Trump has been demanding what he calls "cost plus 50", where the host country must pay the full costs of the base, including the pay of the troops and civilian employees, plus another 50% on top of that to ensure that the US turns a profit on having the bases.

This would result in an increase in costs to the host countries of 5 or 6 times over what they pay now, and they have been resisting it.



The US demanded $5 billion per year from South Korea.


South Korea dug their heels in over these demands last year, and refused to pay more than an 8.5% increase, for a total of $925 million. They wanted a 5 year deal but the US refused more than a 1 year deal, presumably meaning they will come back again this year with another demand for a higher price, if they haven't done so already.

South Korea and Japan pay the US in cash. Germany has limited their payments to in kind, that is goods, services, and labour, and refused to pay in actual cash. This has had the US upset, who not only want more money from the Germans for the bases, but they want it in hard cash.

The Pentagon are not happy with all this, because a number of these countries are going to simply show the US the door, leaving the Pentagon without a number of very important bases. They will also have to scrape together the money for new base facilities either in the US or wherever it is they move to.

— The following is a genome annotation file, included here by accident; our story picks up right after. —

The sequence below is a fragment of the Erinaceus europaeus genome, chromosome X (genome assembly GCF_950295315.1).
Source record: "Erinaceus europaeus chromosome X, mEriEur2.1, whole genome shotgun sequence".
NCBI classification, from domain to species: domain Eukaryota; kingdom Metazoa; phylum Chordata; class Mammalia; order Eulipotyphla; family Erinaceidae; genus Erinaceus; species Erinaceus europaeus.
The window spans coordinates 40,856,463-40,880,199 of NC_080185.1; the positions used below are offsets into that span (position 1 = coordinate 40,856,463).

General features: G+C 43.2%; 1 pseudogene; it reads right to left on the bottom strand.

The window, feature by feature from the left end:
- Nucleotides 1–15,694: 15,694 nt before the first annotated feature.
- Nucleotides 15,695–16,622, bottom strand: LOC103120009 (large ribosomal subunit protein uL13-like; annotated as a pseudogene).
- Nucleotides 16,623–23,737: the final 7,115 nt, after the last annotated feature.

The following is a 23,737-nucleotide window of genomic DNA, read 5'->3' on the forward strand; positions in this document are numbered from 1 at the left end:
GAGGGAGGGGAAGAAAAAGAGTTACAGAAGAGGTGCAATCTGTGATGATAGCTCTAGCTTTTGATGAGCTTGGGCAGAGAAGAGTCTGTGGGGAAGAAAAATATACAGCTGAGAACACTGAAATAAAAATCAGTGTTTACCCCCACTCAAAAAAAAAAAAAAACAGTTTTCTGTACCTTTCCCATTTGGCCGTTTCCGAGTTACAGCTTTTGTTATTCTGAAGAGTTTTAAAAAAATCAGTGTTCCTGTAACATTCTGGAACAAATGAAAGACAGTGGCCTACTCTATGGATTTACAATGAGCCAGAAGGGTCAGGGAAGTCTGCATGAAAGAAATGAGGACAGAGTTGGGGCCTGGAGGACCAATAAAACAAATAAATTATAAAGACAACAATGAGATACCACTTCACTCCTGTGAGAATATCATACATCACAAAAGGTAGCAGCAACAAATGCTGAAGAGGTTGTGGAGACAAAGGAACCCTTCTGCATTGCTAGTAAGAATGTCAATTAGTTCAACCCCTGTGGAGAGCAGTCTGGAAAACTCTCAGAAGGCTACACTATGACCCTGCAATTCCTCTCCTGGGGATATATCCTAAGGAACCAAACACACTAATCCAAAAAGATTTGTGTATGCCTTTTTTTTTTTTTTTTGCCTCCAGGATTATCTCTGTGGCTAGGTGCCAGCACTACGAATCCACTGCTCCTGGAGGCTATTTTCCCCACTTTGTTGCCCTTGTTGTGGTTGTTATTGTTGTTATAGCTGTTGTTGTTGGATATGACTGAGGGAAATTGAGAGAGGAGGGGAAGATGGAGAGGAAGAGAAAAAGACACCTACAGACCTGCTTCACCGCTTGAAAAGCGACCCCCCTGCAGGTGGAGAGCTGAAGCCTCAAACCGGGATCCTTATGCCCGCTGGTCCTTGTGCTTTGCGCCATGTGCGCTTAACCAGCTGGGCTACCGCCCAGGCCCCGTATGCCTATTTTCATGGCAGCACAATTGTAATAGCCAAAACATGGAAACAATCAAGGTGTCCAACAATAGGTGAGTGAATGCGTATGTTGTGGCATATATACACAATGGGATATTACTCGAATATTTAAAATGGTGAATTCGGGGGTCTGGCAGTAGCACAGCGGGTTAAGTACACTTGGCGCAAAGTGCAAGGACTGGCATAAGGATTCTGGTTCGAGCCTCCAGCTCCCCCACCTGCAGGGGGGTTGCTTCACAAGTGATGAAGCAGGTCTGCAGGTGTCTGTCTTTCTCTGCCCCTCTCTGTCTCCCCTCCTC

Poland have apparently offered to pay the US $1 billion, although it's not clear whether that is per year or over a period of time, nor whether that is cash (as the US want), or in the form of facilities and labour.

The Germans don't really care if the US leaves Germany or stays. I would not be surprised if the Germans have told the US where they could ram their financial demands and this has been the US response.
It would be interesting to know if that's be tried here with the various RAF establishments used by USVF.
 
Im fairly sure Tp reductions were planned and advertised under Obama as part of the change in posture to face China. Crimea and Ukraine caused a rapid pause, which is now being caught up with.